Ports challenges lock up coronavirus drugs

Essential drugs meant for the treatment of the novel Coronavirus (COVID-19) patients are locked up at the ports, awaiting clearance, due to the challenges faced at the ports by the newly introduced Integrated Customs Management Systems (ICUMS), designed by UNIPASS.

With recorded cases currently standing at more than 10,000, and more than 6,000 active cases, pharmaceutical industry players are getting worried about possible expiration of these drugs and when finally cleared could also result in higher prices due to demurrages and other charges as a result of late clearance.

The Chamber of Pharmacy, Ghana and the Pharmaceutical Manufacturers Association of Ghana have sent out distress calls to the Ministry of Health and Port Authorities to assist in clearing Personal Protective Equipment (PPE), Vitamin C drugs and some other medications which have been locked up at the port but urgently needed for the treatment of patients with COVID-19.

“Vitamin C is almost in short supply now; we need a lot of Vitamin C but now they are locked up. PPE are also locked up; these are things that are needed to fight COVID-19. We have tried to speak to all the bodies that matter, telling them about the urgency of the situation but we are yet to get any positive result,” the Chief Executive Officer (CEO) of the Chamber of Pharmacy Ghana, Anthony Ameka told the B&FT in an interview.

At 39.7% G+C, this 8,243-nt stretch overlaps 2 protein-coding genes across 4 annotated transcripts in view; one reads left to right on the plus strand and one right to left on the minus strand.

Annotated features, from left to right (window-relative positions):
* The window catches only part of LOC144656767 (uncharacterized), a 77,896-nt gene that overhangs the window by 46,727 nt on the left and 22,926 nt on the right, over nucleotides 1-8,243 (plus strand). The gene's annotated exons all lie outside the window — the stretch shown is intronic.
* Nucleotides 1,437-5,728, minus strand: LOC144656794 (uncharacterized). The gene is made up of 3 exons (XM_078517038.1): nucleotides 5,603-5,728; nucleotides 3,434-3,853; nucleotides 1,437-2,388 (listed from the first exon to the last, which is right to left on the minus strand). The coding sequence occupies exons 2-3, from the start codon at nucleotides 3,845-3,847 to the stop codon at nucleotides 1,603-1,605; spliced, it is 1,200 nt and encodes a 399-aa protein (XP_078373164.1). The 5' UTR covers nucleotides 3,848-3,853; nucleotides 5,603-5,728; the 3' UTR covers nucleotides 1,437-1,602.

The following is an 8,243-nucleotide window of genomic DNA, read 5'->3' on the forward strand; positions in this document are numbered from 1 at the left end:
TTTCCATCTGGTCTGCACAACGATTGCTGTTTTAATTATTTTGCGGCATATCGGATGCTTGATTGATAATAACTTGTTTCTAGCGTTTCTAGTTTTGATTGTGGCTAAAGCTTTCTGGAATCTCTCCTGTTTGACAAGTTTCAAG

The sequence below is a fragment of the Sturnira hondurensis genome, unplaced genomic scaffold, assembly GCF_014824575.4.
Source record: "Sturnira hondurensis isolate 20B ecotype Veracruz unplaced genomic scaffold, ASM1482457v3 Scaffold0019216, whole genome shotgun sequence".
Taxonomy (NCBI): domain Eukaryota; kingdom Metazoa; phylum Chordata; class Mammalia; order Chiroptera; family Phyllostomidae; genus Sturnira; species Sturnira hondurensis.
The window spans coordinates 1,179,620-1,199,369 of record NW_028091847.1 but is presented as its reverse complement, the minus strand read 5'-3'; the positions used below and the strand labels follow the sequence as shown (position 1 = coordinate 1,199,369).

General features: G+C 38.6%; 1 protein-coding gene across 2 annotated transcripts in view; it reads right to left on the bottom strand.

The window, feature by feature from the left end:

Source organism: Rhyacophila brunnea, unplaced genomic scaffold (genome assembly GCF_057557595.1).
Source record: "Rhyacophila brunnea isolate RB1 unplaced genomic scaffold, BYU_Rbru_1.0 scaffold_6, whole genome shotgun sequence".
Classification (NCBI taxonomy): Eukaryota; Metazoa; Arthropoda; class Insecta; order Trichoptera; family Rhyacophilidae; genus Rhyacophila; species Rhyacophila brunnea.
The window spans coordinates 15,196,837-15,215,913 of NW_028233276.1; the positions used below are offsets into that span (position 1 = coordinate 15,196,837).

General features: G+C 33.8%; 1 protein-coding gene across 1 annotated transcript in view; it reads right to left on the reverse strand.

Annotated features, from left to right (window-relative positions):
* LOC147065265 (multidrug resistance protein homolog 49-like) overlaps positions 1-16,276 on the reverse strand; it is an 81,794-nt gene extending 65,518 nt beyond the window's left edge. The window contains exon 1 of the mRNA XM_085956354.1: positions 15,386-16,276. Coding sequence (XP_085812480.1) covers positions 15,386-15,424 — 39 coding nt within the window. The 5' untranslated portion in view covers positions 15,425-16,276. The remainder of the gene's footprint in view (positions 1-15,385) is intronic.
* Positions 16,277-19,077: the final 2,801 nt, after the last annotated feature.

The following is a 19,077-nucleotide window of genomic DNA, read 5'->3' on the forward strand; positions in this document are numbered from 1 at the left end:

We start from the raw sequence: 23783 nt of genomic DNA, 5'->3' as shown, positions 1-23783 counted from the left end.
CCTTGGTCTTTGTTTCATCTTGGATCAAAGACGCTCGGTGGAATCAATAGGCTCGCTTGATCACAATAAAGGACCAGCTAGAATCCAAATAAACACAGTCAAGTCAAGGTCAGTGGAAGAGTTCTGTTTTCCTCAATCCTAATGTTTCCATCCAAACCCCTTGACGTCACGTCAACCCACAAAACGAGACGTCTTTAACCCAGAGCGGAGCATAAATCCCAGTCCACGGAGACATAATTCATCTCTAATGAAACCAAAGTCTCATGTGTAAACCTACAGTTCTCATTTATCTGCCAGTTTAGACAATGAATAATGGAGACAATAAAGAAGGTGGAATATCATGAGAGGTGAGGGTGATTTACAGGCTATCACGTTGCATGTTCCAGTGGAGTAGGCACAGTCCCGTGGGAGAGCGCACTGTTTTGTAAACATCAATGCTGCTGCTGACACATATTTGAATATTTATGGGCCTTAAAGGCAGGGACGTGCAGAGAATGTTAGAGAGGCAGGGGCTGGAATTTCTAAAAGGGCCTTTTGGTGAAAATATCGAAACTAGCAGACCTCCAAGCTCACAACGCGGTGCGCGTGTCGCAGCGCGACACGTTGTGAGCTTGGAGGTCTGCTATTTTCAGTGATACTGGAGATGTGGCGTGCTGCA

A statement issued by Chamber of Pharmacy, Ghana and the Pharmaceutical Manufacturers Association of Ghana added that: “The cumbersome processes under the new system operated by UNIPASS has proven very costly for our members in terms of time and actual value of service at the ports.

The virtual manual process has resulted in delays in the clearing of pharmaceutical imports, which has come with the risk of high cost in demurrage. The frustrations of the slow and unwieldy processes caused by the system rather than the importers has also placed our members at the mercy of the same system, with the prospects of further cost in penalties of various kinds.”

Drugs could expire before clearance